A chorus line of goosestepping, nubile women with swastika armbands parading onstage as a Nazi dominatrix sporting Iron Cross pasties prowls in front of them? What is this, some methed-out white supremacist séance/circle jerk? No, It’s the tune Springtime for Hitler, the climactic number in The Producers, perhaps the most jovially offensive idea to ever conquer Broadway.
Name your big target, and chances are creator Mel Brooks ridicules it in his play about a fading Broadway producer and ambitious accountant who team up to create the biggest flop in the history of Broadway in hopes of making a mint: senior citizens, homosexuals, Swedes, Jewish American princesses, pigeons. And, of course, anyone who finds it difficult to find anything funny about Adolf Hitler and the Third Reich.
But the saving grace of Brooks’ decidedly old-school Broadway musical isn’t that he spoofs anyone and anything with relentless joie de vivre; any standup comic worth a damn does the same thing and gets away with it. It’s that he never sells himself or his material out by giving a sly wink to the audience or dropping in a South Park-like moral at the end. The Producers is utterly offensive, utterly unapologetic and utterly funny.
At least it is in this Maverick Theater production. Director Brian Newell and company confirm their statuses as the best musical-comedy producers in Orange County with this one, which shouldn’t surprise anyone who has viewed past offerings such as Urinetown and The Rocky Horror Show. Newell is definitely a showman, one who realizes that for a deliriously irreverent show to click, it’s not enough to have great talent. Everything surrounding the actors also has to look and sound good. And it does, from costume designer Curtis Jerome’s ravishing outfits to the seven-person band led by conductor/keyboardist Benjamin Sagan.
For whatever reason (I’m guessing it’s because of his close relationship with Fullerton College’s theater department), there is a constant influx of young, enthusiastic talent on the Maverick’s stage, the kind of starry-eyed thespians who are game for just about anything. And that translates into high-energy shows that are also easy on the eyes, which is important for a play such as The Producers. If you’re going to laugh at a musical number championing Hitler’s blitzkrieg of Europe, there had better be some attractive people onstage—as Bob Weir would say, if you’re going to hell in a bucket, you may as well enjoy the ride.
None of this is to imply the ensemble lacks talent. Rick Franklin, who has demonstrated ample acting chops in a number of serious roles, shows off some song-and-dance skill in the lead role of Max Bialystock. Though his energy level lags a bit (how couldn’t it when he’s surrounded by an ensemble of freakishly energetic actors, most of whom are a good 30 years younger?), Franklin imbues the egotistical Bialystock with the right measures of bravado and desperation.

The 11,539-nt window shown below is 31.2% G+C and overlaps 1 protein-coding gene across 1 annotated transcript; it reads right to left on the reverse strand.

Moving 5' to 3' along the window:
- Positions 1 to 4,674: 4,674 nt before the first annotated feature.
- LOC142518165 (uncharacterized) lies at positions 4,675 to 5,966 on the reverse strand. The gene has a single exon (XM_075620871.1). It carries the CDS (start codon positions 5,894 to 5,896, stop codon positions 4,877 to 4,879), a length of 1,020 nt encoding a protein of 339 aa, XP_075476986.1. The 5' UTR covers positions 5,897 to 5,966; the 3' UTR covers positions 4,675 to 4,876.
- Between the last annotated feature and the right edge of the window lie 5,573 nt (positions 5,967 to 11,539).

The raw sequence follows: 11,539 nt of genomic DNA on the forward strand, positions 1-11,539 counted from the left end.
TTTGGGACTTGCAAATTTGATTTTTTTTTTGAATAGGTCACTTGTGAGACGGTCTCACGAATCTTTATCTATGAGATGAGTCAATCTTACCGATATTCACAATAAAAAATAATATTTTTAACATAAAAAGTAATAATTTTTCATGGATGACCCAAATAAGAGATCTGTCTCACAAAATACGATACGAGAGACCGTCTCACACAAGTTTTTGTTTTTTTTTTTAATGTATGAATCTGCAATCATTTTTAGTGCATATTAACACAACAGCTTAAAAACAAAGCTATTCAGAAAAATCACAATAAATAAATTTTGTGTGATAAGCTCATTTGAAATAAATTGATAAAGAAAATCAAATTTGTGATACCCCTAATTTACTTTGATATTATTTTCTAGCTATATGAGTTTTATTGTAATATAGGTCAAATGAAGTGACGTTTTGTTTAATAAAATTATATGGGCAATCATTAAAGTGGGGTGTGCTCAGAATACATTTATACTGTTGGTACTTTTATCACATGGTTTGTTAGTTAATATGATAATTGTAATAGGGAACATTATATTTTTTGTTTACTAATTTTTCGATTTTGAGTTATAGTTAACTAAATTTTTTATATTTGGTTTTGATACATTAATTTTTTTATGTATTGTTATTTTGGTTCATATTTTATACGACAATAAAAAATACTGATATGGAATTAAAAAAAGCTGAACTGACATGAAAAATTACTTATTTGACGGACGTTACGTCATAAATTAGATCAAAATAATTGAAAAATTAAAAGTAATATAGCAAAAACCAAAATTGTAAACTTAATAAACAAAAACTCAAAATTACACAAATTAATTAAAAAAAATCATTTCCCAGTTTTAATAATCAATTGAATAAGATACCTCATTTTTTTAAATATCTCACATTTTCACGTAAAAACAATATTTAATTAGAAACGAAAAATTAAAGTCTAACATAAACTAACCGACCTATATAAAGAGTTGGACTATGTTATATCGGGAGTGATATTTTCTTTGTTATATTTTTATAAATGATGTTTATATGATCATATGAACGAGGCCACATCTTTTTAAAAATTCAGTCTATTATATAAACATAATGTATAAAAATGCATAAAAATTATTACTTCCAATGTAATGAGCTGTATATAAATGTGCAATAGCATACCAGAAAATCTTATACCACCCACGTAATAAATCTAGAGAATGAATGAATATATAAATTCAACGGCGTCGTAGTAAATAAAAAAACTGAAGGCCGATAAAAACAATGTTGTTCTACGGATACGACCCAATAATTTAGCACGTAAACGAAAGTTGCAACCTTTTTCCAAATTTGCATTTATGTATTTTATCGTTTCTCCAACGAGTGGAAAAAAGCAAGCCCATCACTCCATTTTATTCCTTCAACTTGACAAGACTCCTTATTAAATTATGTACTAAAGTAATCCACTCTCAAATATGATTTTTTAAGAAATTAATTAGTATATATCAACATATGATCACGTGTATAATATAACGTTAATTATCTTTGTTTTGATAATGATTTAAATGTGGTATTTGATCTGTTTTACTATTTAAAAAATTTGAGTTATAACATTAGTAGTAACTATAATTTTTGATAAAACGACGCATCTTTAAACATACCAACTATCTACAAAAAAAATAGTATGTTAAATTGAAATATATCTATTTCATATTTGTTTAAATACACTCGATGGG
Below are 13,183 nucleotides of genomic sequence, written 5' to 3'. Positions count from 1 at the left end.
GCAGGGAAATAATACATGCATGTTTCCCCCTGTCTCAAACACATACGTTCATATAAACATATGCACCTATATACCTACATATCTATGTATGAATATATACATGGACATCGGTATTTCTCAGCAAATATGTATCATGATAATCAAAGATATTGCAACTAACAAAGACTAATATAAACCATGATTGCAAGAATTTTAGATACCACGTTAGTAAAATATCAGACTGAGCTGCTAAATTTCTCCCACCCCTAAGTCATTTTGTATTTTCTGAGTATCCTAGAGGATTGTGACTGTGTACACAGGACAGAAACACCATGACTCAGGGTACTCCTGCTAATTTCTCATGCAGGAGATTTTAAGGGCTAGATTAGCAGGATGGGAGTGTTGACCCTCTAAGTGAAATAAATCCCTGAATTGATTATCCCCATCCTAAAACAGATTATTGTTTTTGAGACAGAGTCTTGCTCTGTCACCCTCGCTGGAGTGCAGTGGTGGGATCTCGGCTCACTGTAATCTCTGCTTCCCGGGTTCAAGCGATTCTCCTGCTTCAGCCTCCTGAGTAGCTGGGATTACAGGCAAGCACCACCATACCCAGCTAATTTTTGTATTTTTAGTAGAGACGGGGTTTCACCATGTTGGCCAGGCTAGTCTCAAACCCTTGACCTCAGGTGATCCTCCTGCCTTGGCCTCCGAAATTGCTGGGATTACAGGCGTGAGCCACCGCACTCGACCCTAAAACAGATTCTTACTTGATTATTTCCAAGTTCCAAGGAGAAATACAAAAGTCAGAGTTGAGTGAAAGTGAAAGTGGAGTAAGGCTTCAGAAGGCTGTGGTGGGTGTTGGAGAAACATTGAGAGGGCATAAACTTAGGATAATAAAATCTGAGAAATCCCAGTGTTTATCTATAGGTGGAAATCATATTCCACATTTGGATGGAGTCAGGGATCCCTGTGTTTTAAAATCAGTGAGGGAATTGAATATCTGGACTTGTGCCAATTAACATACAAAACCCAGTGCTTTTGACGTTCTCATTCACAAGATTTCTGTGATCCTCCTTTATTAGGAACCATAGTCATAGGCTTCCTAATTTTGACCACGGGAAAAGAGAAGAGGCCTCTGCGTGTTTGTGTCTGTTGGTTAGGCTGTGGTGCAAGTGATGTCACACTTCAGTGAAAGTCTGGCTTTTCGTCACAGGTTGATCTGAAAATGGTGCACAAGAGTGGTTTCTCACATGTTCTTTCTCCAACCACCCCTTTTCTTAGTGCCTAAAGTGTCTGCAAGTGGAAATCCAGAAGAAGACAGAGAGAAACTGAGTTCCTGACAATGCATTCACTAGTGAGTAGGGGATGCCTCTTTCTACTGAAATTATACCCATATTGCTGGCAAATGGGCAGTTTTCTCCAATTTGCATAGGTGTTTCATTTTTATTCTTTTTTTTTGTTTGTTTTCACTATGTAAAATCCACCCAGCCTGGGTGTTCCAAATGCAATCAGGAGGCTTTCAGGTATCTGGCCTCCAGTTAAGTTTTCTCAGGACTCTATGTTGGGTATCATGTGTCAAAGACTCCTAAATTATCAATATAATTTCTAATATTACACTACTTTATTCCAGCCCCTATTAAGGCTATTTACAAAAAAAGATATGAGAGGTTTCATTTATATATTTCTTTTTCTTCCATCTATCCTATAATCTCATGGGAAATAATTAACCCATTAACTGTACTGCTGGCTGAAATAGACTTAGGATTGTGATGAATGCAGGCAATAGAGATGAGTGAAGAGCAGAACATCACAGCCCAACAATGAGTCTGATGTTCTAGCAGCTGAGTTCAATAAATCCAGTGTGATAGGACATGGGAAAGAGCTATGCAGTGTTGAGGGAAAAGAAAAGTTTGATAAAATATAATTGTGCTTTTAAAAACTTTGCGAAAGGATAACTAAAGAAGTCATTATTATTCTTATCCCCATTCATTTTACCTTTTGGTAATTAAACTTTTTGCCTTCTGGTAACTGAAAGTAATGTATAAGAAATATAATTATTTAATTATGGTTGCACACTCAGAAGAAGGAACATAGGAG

And Shaun-Michael McNamara absolutely owns his character, Leo Bloom, the nervous accountant who signs on to Bialystock’s deceitful scheme of bilking $2 million from sexually deprived old ladies. He possesses major talent; anyone who had the misfortune of watching Martin Short destroy this role when the national tour of The Producers rolled into Los Angeles some six years ago needs to see McNamara to wipe that memory clean.
The main supporting characters are also extraordinary: Kalinda Gray’s masterfully sexy turn as Swedish bombshell Ulla; David Chorley’s maniacally brain-damaged Nazi playwright Franz Liebkind; and Glenn Freeze’s effortlessly high-strung Roger Debris, the vain director enlisted by our two producers in hopes of guiding this nightmarishly horrible musical into the sewer. There isn’t a weak link in the ensemble, which is paced by the typically hilarious Nick McGee.
No, The Producers isn’t great art. It’s not important or relevant. And it isn’t a great musical: Outside of Springtime for Hitler, the songs are pedestrian and forgettable. Nor is it even particularly sharp satire. There really is no higher purpose at work than merely trafficking in cheap laughs at Hitler apologists, sexually frustrated octogenarians and flamboyant queens.
It is definitely a show that caters to the lowest common denominator, one that laughs at the expense of others, the type of fare that makes the skin of serious-minded theater types crawl.
But it’s also damn funny. And when packaged in a production that fires on every cylinder—like this one—it’s absolutely great entertainment, even if it’s for highly suspect reasons.
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The Producers is presented by Maverick Theater, 110 E. Walnut Ave., Fullerton, (714) 526-7070; www.mavericktheater.com. Fri., 8 p.m.; Sat., 3 & 8 p.m. Through Aug. 1. $15-$25.
This review appeared in print as "Don’t Be Stupid, Be a Smarty: Come and join the Nazi-party-tweaking fun with Maverick Theater’s production of The Producers."